A redacted Air Force document approving the classified contract with Aviation Unmanned notes that the “lack of appropriately cleared and currently qualified MQ-9 pilots is a major concern.”

The five-page document, dated Aug. 24, says the company will provide pilots and sensor operators for government-owned Reapers to help respond to “recent increased terrorist activities.”

A similar document, dated April 15, approved a classified contract to lease a General Atomics-owned Reaper and ground control station for a year and to hire the pilots, sensor operators and other crew members needed to fly and maintain it.

The Reaper “is needed immediately” for surveillance and reconnaissance, the document states.

Both documents black out the cost, as well as most details of the missions and sensors involved.

The Reaper is a larger, heavier and more powerful version of the better-known Predator. Both are made by General Atomics.

The Pentagon requires the Air Force to fly 60 combat air patrols with Predators and Reapers each day. They plan to ramp up to 90 patrols a day by 2019.

Most are controlled from ground stations at Creech Air Force Base, near Las Vegas, command hub for Pentagon drone operations in Syria, Iraq, Afghanistan, Libya, Somalia, Yemen and elsewhere around the globe.

An Air Force spokesman denied that the use of contractor pilots blurs traditional lines of military responsibility in a combat zone.

“Planning and execution of these missions will be carried out under the same oversight currently provided for military aircrews, and the resulting sensor information will be collected, analyzed, transmitted and stored as appropriate by the same military intelligence units,” the spokesman, Benjamin Newell, wrote in an email.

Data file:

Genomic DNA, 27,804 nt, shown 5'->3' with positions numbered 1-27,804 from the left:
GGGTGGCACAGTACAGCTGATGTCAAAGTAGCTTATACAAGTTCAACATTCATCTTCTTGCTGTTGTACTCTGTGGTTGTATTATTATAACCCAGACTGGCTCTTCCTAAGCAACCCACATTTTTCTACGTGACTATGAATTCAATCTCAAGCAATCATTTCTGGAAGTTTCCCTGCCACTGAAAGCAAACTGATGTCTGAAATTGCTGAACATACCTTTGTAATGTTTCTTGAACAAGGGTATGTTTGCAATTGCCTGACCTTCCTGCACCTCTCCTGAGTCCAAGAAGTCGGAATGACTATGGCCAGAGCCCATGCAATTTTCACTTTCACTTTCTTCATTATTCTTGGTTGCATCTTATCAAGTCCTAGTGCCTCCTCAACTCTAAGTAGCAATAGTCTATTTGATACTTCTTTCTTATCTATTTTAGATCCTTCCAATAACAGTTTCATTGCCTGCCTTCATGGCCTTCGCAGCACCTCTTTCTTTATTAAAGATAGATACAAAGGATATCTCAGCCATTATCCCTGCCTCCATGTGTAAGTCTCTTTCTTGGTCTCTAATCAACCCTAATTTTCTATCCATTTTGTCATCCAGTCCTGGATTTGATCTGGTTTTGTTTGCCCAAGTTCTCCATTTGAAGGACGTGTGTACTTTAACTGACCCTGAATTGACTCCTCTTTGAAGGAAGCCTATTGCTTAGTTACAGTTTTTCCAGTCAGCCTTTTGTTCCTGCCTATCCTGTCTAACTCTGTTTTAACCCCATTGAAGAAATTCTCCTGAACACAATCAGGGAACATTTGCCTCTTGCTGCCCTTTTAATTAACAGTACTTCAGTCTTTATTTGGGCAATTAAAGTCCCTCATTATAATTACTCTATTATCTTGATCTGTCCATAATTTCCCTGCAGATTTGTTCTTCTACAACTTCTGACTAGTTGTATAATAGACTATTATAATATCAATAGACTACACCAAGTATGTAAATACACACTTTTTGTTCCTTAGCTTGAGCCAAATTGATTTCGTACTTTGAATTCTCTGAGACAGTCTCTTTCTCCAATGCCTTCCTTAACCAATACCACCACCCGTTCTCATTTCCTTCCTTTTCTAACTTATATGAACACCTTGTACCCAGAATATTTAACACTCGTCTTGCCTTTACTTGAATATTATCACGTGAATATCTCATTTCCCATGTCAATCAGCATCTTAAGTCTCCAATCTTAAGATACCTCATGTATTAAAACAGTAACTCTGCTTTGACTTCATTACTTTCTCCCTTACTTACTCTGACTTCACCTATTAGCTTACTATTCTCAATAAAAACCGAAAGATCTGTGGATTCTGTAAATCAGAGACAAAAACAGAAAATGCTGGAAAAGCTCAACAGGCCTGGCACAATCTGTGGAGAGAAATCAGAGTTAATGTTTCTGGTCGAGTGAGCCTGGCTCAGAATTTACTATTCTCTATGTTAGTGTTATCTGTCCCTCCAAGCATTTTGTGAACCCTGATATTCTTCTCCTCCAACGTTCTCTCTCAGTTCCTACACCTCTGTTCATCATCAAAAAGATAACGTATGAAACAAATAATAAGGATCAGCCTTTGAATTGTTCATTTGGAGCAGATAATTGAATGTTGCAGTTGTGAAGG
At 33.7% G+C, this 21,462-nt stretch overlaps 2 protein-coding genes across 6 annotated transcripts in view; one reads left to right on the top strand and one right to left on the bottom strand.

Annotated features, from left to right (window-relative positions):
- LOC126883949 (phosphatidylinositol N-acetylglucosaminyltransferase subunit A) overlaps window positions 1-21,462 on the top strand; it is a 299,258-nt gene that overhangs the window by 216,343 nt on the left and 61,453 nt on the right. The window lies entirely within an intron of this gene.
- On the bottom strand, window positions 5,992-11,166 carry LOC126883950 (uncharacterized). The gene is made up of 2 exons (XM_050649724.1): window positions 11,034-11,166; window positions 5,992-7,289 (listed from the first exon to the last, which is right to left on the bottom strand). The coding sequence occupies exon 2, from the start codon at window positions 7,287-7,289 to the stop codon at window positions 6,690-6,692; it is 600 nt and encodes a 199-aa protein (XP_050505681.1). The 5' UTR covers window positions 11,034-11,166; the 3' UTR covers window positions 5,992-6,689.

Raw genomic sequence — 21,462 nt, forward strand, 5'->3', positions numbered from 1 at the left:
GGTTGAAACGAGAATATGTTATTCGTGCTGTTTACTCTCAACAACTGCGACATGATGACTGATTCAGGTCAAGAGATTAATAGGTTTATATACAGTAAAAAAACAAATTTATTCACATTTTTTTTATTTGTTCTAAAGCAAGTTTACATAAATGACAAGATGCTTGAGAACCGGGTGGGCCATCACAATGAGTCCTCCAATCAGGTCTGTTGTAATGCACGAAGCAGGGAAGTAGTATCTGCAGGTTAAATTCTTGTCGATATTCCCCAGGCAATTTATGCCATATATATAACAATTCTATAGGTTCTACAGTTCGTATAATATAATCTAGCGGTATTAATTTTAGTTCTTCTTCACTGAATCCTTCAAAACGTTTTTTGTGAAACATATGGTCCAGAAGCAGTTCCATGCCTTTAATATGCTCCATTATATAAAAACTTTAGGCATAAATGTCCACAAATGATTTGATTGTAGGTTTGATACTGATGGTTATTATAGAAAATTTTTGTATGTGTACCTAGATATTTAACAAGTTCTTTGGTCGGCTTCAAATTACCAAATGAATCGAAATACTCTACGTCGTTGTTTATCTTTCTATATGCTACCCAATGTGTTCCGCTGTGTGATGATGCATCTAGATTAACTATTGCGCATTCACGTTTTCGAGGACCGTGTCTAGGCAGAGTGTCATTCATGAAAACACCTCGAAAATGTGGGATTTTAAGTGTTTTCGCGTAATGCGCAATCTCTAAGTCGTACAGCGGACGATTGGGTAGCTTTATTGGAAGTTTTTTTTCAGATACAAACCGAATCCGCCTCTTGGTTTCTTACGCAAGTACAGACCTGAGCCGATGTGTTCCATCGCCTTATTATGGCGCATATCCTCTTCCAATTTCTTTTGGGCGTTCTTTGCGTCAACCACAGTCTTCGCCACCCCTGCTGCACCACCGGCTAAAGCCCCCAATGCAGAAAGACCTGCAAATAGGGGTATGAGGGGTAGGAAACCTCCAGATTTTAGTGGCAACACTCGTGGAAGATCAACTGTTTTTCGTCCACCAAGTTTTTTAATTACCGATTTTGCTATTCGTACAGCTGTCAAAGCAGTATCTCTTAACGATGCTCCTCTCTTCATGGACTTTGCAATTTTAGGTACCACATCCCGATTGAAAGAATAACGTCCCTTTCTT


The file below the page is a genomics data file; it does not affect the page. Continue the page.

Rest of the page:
General Atomics employees also provide logistics support, software maintenance, flight operations support, aircraft repair, ground control and other work on most Air Force drones. The company was paid more than $700 million over the last two years for those services, according to Air Force records.

A General Atomics spokeswoman, Kimberly Kasitz, said the privately owned company had no comment for this article.

Aviation Unmanned executives did not respond to repeated phone messages and emails over the last week.

The little-known Aviation Unmanned was founded by a former Reaper pilot and instructor, and it provides aircraft, training and operations in support of commercial and government contracts, according to its website.

The Pentagon’s reliance on contractors is a relatively recent phenomenon.  (Not that recent: Remember the Contra in Nicaragua))

In 1991, the vast U.S.-led force that pushed Iraq’s troops out of neighboring Kuwait in the Persian Gulf War was nearly 100% military personnel.